HTC, Nokia see bright future for Windows Phone adoption

BARCELONA, Spain--Top executives from HTC and Nokia (NYSE:NOK) said they remained confident that Microsoft's (NASDAQ:MSFT) Windows Phone platform can achieve parity with Google's (NASDAQ:GOOG) Android and Apple's (NASDAQ:AAPL) iOS over the next few years.

Nokia's Stephen Elop, right, captures HTC's Peter Chou, left, telling a story during a keynote discussion.

During a keynote appearance here at the Mobile World Congress trade show, HTC CEO Peter Chou said "we believe Windows Phone will be one of the very strong operating system ecosystems in the market." He was asked directly by Rutberg analyst Rajeev Chand, who was moderating the session, whether Windows Phone will be on the same level as Android and iOS in three or five years. "I'm not a fortune teller," Chou replied, eliciting laughter from the audience.

"We would like to nurture this ecosystem," he said. "I believe it will catch up." Microsoft captured just 1.9 percent of the smartphone market in the fourth quarter, according to Gartner, compared with Android's 51 percent and iOS' 24 percent.

Chand asked Chou about Microsoft giving a $250 million payment to Nokia in the fourth quarter for using Windows Phone--part of Microsoft's unique deal with Nokia--and wondered if that relationship worried HTC. "We are excited to see this Microsoft-Nokia partnership. We are not a selfish or close-minded company," Chou said. "It's good to have another player in this space."

Chand pressed Nokia CEO Stephen Elop on the company's sales of its Lumia-branded Windows Phones, noting that Samsung has sold 20 million Samsung Galaxy S II units in 10 months while Nokia has only sold 1 million Lumia devices through the end of January. Elop said that the comparison is unfair since Nokia is not building around an established brand the way Samsung has. Elop said Nokia will continue to refine how it targets consumers based on feedback, but noted that the company has introduced four Lumia models a year after committing to Windows Phone. Elop also noted that at last year's Mobile World Congress there were just 6,000 apps for Windows Phone and that today there are 65,000. "When we think about expectations going forward, it is that people see a consistent pattern of breathtaking innovation," he said.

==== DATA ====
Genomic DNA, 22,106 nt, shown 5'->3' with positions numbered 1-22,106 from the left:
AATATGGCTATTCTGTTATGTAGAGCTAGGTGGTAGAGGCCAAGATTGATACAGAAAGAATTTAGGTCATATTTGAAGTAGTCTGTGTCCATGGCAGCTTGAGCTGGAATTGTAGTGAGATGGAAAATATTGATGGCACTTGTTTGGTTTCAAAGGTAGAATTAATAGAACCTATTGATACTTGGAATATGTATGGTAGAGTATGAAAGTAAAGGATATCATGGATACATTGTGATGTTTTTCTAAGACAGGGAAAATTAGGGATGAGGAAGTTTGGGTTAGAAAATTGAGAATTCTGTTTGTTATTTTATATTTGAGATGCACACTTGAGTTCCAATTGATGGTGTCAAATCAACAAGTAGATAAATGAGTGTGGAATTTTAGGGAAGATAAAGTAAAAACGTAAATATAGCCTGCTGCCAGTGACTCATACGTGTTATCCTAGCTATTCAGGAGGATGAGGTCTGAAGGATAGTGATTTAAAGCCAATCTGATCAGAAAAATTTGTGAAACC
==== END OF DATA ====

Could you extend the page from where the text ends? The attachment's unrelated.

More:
Elop also said Nokia will focus intently on getting retail sales representatives to introduce Windows Phone and Lumia to first-time smartphone buyers or people who might want to switch. The goal is to show people something new, noting that people are "familiar with the static grid of icons that Apple invented and Android continued to invent, or however you want to put it." Still, Elop said he is confident Windows Phone will be the third largest ecosystem and made his stated target clear: "Our No. 1 focus is competing with Android."

The conversation, which included foursquare CEO Dennis Dennis Crowley, also turned to Facebook. Chand asked whether Facebook, which has 425 million mobile users, could realistically become a smartphone ecosystem in and of itself. Facebook announced earlier this week that it will partner with mobile operators across the globe to introduce streamlined billing practices enabling users to charge mobile Web application transactions to their monthly wireless bill. Facebook will also spearhead the W3C Mobile Web Platform Community Group, a consortium of mobile and electronics industry powers that will, according to Facebook CTO Bret Taylor, "author, evangelize and prioritize HTML5 and mobile web standards."

Crowley said he was not that concerned about Facebook eclipsing more established smartphone ecosystems. "I don't see a ton of people building Facebook for mobile apps," he said.

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